Guest post by Joyce Wilson
Self-care has been a buzzword for several years now. It has been promoted by everyone from fitness experts and health professionals to marketers of various products and services. While the concept may carry different definitions depending on whom you ask, on a fundamental level, self-care entails caring for one’s physical, mental, and emotional wellbeing.
How we choose to care for ourselves may be customized to our unique desires but the end result should be good health. Ironically, while it is such a common term, most people often neglect self-care or engage in practices that stimulate short-term pleasure but are detrimental to long-term overall health.
If you’re ready to make a change, here are some tips from Willows Gold to help get you back on track toward living your best life!
What should self-care look like?
The goal of practicing self-care should be to improve different areas of our lives in different ways. This is achieved through providing adequate attention to one’s physical, psychological, and emotional needs. What counts as adequate attention varies from one person to another. As such, self-care encompasses a wide range of strategies. For one person it can mean getting enough sleep and for another, it can be cleaning the house.
According to the World Health Organization, self-care involves promoting health, preventing disease, and coping with disability or illness. This makes nutrition, hygiene, seeking medical care, and managing stressors key elements of self-care. A publication in BMC palliative care centers self-care on choices that promote general well-being and good health and strategies that deal with work stressors. A self-care framework published in the BMJ points out that interactions with clinicians and healthcare systems play an important role in self-care. Scheduling cancer screenings, getting vaccines, and taking prescription medication on schedule are self-care practices.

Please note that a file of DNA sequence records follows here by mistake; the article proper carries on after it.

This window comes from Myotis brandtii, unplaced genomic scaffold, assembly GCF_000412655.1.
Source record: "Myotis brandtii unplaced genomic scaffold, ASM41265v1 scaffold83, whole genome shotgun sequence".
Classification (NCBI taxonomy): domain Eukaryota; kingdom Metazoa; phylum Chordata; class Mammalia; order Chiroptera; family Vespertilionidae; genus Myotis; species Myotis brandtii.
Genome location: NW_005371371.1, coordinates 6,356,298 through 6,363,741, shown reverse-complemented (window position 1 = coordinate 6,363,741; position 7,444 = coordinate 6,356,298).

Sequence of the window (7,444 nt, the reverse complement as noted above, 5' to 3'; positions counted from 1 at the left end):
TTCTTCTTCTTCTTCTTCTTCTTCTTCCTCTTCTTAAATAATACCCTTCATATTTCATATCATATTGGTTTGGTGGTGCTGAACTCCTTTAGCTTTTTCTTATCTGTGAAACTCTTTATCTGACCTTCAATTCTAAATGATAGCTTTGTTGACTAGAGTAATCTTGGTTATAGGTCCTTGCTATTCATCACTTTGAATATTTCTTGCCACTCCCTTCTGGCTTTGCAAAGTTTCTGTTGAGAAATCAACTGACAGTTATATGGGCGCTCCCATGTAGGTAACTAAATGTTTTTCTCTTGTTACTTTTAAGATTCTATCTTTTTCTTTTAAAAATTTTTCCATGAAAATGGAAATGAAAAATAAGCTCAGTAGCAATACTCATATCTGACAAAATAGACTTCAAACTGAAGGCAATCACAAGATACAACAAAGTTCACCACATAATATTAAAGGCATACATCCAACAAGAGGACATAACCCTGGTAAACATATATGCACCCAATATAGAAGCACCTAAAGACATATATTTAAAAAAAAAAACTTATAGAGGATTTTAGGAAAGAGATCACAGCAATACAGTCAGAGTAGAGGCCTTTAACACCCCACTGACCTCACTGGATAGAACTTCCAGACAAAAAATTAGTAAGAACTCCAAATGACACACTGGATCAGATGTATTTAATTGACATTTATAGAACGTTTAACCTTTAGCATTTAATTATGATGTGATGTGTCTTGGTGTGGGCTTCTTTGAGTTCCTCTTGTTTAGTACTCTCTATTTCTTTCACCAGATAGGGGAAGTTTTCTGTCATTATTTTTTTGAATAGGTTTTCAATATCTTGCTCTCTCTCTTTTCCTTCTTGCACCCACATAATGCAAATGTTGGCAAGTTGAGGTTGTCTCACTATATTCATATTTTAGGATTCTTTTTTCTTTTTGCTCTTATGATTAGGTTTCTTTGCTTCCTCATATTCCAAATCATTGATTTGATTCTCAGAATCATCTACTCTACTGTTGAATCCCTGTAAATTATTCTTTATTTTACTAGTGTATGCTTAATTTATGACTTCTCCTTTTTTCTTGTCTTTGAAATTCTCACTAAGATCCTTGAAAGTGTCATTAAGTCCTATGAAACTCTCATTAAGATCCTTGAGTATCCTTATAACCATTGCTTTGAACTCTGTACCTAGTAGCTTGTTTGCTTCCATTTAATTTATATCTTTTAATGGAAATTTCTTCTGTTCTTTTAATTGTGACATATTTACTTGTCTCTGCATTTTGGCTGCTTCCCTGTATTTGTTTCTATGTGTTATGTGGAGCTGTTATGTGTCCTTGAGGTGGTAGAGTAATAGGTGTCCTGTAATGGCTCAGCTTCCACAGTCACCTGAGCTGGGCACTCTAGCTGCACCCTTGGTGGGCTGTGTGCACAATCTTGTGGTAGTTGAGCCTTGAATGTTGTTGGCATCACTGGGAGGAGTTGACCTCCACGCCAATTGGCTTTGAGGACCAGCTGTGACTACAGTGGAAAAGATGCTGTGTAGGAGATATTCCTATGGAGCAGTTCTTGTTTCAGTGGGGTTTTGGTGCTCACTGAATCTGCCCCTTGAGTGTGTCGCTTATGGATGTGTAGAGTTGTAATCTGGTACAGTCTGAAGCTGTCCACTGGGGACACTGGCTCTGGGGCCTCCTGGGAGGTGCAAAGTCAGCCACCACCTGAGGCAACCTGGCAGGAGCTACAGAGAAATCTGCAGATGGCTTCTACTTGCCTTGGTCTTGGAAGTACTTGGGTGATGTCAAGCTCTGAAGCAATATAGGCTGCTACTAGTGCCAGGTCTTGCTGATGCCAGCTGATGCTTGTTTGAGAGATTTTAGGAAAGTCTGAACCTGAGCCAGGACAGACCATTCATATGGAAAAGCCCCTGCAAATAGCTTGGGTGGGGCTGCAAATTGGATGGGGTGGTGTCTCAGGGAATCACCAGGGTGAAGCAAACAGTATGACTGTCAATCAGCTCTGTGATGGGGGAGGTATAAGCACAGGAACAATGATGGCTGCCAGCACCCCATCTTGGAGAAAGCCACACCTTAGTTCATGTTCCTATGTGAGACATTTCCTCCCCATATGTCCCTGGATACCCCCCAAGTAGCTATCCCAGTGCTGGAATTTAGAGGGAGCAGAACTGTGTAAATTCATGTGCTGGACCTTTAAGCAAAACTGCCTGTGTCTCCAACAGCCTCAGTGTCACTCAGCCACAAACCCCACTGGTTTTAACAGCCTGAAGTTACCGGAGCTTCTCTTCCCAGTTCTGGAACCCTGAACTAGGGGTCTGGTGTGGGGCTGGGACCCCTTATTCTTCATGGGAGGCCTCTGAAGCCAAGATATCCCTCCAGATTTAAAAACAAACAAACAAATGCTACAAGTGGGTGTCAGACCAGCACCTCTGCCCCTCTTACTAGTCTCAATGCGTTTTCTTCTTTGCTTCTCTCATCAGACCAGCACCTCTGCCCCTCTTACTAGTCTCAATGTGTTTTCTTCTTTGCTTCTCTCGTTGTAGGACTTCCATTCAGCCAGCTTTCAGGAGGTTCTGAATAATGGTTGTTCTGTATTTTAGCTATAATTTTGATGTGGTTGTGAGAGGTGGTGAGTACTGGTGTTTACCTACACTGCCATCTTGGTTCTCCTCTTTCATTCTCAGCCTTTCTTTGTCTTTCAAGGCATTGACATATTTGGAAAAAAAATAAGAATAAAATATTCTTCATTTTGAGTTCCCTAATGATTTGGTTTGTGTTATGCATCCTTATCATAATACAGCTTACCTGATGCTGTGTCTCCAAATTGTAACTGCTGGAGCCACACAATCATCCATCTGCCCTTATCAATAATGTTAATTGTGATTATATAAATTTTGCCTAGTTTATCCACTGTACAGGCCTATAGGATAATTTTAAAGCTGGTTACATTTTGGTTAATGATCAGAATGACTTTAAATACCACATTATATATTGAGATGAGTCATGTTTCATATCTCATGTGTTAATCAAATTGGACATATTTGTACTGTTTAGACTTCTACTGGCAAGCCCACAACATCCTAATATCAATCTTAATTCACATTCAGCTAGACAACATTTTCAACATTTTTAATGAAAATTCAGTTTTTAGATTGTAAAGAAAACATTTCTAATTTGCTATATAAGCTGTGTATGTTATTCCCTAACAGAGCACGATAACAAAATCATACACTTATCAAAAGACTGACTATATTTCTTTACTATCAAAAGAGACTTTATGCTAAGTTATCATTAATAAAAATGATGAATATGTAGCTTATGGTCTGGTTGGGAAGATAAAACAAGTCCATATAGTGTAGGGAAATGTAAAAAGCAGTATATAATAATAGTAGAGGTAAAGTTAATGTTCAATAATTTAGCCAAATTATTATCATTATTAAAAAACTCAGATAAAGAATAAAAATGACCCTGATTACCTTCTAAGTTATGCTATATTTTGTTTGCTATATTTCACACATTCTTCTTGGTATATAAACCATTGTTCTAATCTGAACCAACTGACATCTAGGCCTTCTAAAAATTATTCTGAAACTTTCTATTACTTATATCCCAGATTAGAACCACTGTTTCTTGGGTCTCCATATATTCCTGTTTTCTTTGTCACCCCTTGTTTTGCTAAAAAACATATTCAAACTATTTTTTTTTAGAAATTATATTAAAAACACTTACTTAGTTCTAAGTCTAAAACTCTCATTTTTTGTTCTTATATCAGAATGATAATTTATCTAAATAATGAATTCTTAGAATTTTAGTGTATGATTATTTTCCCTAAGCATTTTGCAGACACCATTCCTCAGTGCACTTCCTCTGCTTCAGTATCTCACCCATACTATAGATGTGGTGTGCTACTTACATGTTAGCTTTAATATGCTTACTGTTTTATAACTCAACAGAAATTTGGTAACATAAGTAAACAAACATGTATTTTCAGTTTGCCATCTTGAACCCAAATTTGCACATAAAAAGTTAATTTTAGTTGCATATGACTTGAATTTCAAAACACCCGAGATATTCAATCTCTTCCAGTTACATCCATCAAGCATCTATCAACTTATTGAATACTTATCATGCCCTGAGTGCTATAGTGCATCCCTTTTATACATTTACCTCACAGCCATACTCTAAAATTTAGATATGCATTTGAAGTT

While there are many ways to define self-care, it is generally agreed upon that the steps you take to tend to your needs constitute self-care. It requires checking in with yourself constantly to find out how you are doing and determine how you can improve your situation. Self-care practices may differ from one person to another and they may change for you from time to time but the goal remains constant.
Self-care practices that work
The following self-care practices are associated with mental health benefits:
- Getting enough sleep
Getting enough sleep has physical and mental health benefits. You should get at least 7 hours of sleep per night. Too little or too much of it can cause major health issues and even early death. Reducing stress and distractions is key to getting a good night’s sleep.
- Regular exercise
Make exercise a part of your daily self-care routine. It can boost your mood and improve your physical and mental health. Exercise doesn’t have to be going to the gym. It can be engaging in fun physical activities such as walking, yoga, or playing a sport. Create a routine that works for you.
- Eating right